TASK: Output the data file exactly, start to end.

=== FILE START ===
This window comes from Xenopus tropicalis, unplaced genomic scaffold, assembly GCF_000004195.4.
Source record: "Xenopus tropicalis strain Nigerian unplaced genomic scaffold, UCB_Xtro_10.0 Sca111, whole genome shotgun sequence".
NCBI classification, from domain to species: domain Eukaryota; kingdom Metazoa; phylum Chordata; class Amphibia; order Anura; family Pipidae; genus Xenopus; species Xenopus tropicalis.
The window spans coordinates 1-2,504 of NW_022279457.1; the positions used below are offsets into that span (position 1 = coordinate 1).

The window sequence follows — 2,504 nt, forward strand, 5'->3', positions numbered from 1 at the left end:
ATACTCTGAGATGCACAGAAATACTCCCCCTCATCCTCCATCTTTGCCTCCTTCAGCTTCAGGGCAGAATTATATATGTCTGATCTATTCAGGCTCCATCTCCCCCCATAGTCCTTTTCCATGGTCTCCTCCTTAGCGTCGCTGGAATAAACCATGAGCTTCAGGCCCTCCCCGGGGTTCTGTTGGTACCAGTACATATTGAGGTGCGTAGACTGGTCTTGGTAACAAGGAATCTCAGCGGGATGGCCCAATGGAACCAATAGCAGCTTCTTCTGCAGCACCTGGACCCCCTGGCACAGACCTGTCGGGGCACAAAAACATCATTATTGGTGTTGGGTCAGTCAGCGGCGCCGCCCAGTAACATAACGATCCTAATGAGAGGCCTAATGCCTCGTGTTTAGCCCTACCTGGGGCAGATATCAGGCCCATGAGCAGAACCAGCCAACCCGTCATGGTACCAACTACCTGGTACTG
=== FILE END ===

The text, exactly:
This window comes from Xenopus tropicalis, unplaced genomic scaffold, assembly GCF_000004195.4.
Source record: "Xenopus tropicalis strain Nigerian unplaced genomic scaffold, UCB_Xtro_10.0 Sca111, whole genome shotgun sequence".
NCBI classification, from domain to species: domain Eukaryota; kingdom Metazoa; phylum Chordata; class Amphibia; order Anura; family Pipidae; genus Xenopus; species Xenopus tropicalis.
The window spans coordinates 1-2,504 of NW_022279457.1; the positions used below are offsets into that span (position 1 = coordinate 1).

The window sequence follows — 2,504 nt, forward strand, 5'->3', positions numbered from 1 at the left end:
ATACTCTGAGATGCACAGAAATACTCCCCCTCATCCTCCATCTTTGCCTCCTTCAGCTTCAGGGCAGAATTATATATGTCTGATCTATTCAGGCTCCATCTCCCCCCATAGTCCTTTTCCATGGTCTCCTCCTTAGCGTCGCTGGAATAAACCATGAGCTTCAGGCCCTCCCCGGGGTTCTGTTGGTACCAGTACATATTGAGGTGCGTAGACTGGTCTTGGTAACAAGGAATCTCAGCGGGATGGCCCAATGGAACCAATAGCAGCTTCTTCTGCAGCACCTGGACCCCCTGGCACAGACCTGTCGGGGCACAAAAACATCATTATTGGTGTTGGGTCAGTCAGCGGCGCCGCCCAGTAACATAACGATCCTAATGAGAGGCCTAATGCCTCGTGTTTAGCCCTACCTGGGGCAGATATCAGGCCCATGAGCAGAACCAGCCAACCCGTCATGGTACCAACTACCTGGTACTG